‘Worse than what you’ve seen’ on television: Upstate native leads disaster assistance response for USAID in Turkey
FOX Carolina spoke to Stephen Allen, a Greenville native, whose regional director for the U.S. Agency for International Development (USAID), and a disaster assistance response team (DART) lead in Turkey.
GREENVILLE, S.C. (FOX Carolina) - Aftershocks in Turkey and Syria continue, and now 47,000 people are dead. This week a 6.3 magnitude earthquake struck southern Turkey near the Syrian border which was felt as far away as Israel and Egypt. And FOX Carolina spoke to a diplomat from the Upstate whose working on the front lines.
Stephen Allen is a Greenville native, who after college spent a decade in conflict zones.
“Working with non-governmental organizations (NGOs) and then with the United Nations, helping to respond to humanitarian needs created by conflict,” Allen said.
Today, he’s the regional director for the U.S. Agency for International Development (USAID), the federal branch of the government aiding outside of the U.S.
“Kind of like FEMA, but outside of America,” he said. “So, if there’s a disaster, a conflict, anything that requires a U.S. government or humanitarian response, we are part of the U.S. government that does that.”
But on Feb. 6, after the deadliest disaster since Turkey became a country, Allen arrived less than 24 hours later, with another duty title.
“I am the overall team lead for our disaster assistance response teams (DART),” he said. “The destruction was probably worse than what you’ve seen on television – to be blunt. It was devastating.”
DART teams are on the front lines of humanitarian response, from search and rescue to disease outbreak prevention.
“Where we need extra help, or they need extra help,” Allen said. “There can be issued with disease, getting clean water, supply chains, and getting basic necessities like food can be very difficult. There’s a tremendous need for temporary shelter. People have lost their homes, and it’s very cold. They need somewhere (to stay) off the street out of their cars.”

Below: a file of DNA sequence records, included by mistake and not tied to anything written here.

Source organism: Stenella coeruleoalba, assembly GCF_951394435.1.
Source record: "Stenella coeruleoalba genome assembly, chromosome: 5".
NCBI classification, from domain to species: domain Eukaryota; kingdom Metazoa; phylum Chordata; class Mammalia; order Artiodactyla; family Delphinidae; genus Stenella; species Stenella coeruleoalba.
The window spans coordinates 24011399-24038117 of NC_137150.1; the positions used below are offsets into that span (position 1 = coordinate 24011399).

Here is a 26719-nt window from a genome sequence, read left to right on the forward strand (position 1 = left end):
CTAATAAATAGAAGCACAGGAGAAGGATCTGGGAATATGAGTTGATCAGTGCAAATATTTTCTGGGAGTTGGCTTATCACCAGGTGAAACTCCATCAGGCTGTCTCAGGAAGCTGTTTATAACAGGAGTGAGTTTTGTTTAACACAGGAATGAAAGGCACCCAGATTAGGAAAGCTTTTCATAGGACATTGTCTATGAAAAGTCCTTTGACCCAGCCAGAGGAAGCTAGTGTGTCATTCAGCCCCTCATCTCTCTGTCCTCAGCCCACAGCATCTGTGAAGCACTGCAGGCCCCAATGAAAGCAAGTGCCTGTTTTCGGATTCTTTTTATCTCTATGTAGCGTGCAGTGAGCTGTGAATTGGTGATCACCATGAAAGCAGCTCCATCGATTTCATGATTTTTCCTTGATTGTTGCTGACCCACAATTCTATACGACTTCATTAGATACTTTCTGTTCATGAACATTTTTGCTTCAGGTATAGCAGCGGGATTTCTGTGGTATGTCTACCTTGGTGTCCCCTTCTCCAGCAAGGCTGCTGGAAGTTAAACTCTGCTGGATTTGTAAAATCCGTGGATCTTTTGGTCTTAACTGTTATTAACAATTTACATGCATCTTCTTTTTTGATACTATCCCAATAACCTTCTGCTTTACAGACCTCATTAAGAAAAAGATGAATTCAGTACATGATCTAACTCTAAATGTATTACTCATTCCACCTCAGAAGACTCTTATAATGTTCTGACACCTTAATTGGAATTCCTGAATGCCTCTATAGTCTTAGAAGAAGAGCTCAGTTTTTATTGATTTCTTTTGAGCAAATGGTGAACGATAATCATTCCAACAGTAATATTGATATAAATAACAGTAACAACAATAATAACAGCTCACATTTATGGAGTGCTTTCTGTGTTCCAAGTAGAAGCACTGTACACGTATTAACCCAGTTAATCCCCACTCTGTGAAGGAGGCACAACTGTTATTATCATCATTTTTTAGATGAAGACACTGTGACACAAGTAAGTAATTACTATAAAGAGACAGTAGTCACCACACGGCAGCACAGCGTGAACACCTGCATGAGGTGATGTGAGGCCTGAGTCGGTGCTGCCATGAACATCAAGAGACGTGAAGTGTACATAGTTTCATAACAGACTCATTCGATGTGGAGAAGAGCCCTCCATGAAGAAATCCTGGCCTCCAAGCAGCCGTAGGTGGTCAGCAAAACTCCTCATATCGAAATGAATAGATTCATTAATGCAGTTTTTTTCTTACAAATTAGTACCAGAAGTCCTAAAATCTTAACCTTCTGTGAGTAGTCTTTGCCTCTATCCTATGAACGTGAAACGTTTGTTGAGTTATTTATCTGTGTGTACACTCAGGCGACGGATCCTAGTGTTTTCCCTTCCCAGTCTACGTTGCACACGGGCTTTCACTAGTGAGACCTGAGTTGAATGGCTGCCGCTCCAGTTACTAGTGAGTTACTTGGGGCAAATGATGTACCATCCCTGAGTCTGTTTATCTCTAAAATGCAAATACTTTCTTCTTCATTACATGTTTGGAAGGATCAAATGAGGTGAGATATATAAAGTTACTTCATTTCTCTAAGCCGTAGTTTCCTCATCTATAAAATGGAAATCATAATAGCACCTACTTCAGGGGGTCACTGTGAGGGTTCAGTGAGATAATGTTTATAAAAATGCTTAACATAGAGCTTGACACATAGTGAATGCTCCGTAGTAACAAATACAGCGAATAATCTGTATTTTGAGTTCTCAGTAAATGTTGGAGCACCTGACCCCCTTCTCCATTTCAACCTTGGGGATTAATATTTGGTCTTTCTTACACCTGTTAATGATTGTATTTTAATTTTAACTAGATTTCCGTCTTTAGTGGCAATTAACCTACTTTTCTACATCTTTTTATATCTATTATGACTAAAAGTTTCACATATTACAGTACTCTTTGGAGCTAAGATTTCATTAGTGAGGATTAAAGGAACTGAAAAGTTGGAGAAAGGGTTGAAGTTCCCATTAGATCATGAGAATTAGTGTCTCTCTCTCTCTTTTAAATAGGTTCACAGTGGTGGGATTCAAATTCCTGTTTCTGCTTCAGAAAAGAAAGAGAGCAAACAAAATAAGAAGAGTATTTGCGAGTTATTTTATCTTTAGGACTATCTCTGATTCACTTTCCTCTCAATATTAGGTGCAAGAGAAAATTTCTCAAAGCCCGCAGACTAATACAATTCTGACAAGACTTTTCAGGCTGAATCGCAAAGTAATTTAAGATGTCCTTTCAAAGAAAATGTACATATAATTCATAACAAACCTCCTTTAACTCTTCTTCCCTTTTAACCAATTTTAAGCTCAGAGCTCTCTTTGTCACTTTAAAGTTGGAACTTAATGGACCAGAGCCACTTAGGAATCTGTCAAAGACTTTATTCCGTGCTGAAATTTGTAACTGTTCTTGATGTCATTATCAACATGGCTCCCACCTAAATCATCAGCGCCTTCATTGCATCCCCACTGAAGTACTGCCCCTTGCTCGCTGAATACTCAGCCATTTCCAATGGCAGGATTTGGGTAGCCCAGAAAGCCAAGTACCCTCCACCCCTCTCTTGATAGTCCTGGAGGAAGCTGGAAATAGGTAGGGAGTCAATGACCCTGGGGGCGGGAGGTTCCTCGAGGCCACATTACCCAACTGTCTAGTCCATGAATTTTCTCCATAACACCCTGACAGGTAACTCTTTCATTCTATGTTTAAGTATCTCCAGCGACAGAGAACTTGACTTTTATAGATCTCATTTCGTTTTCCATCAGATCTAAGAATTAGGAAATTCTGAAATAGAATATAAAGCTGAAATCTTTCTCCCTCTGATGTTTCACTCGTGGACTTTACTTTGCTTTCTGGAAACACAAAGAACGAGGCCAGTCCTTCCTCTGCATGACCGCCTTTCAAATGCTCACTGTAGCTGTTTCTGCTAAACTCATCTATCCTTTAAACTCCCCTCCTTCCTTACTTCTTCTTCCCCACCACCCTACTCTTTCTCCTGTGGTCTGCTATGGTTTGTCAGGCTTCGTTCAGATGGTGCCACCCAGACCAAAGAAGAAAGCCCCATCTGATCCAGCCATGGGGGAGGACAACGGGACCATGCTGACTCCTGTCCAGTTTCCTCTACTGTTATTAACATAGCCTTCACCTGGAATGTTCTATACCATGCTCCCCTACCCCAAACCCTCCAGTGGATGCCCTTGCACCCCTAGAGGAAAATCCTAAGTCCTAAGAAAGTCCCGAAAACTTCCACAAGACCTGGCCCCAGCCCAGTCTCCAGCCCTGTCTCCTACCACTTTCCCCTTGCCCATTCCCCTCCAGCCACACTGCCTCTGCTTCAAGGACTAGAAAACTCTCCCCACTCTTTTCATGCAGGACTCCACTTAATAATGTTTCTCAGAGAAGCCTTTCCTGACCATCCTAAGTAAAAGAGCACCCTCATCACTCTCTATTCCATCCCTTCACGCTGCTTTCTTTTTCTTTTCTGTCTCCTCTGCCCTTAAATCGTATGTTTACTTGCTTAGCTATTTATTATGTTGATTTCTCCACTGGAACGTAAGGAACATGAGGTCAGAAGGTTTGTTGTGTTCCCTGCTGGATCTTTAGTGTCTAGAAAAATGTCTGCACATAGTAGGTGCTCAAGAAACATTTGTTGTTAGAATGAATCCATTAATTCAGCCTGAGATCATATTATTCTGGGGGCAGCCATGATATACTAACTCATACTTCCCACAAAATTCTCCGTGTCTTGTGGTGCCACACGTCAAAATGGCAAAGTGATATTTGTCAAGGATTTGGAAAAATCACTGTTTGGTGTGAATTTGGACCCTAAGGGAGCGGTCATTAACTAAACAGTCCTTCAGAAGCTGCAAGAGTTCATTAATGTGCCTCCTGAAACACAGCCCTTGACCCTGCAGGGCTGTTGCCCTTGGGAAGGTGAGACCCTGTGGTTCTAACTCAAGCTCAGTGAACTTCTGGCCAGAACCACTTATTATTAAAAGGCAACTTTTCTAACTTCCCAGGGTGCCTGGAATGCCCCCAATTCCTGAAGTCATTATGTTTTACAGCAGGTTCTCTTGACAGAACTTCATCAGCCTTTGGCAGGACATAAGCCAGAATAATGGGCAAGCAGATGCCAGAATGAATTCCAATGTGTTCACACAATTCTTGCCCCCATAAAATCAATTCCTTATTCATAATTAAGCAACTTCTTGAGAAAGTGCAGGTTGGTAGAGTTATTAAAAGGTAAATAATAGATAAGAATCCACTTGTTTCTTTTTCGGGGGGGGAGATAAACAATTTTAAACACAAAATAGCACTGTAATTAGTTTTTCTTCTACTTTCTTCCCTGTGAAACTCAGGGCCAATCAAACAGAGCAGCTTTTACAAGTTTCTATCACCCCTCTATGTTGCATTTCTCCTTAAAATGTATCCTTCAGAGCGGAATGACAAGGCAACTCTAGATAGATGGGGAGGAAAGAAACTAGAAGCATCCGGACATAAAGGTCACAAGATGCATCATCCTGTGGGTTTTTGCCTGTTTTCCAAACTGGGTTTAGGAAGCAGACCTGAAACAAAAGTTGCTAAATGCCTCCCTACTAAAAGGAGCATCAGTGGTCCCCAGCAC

It’s to the point the CDC warns food and water-borne illnesses, respiratory infections and vaccine-preventable infections are all risks. At the same time Secretary of State Antony Blinken has pledged another $100 million in humanitarian assistance to Turkey and Syria, bringing the contribution to $185 million.
“It gives you some sense of the scale of this,” Secretary Blinken said, during a Feb. 19 visit to Turkey. “We’ve had tens of thousands of deaths, and tens of millions of people affected by this earthquake, and of course we still don’t know the full extent of it.”
“Syria has been suffering the effects of a civil war for more than 10 years now, and that part of Syria is really the hardest hit from the war,” Allen added. “It’s a place that we were already providing humanitarian assistance because of the war and to have an earthquake come in on top of that is just tragedy on tragedy.”
So how can the public help? Here’s a list recommended reputable relief organization responding to the crisis https://www.cidi.org/disaster-responses/turkiye-earthquake/
“In this case we would say cash is best,” Allen said. “If you can make a donation, those organizations know what to do with it and it would make a meaningful impact for sure.”
“This is going to be a long-term effort,” Secretary Blinken added. “The search and rescue are unfortunately coming to an end. The recovery operation is on, and then there will be a massive rebuilding effort.”
For job opportunities with USAID visit https://www.usaid.gov/partner-with-us
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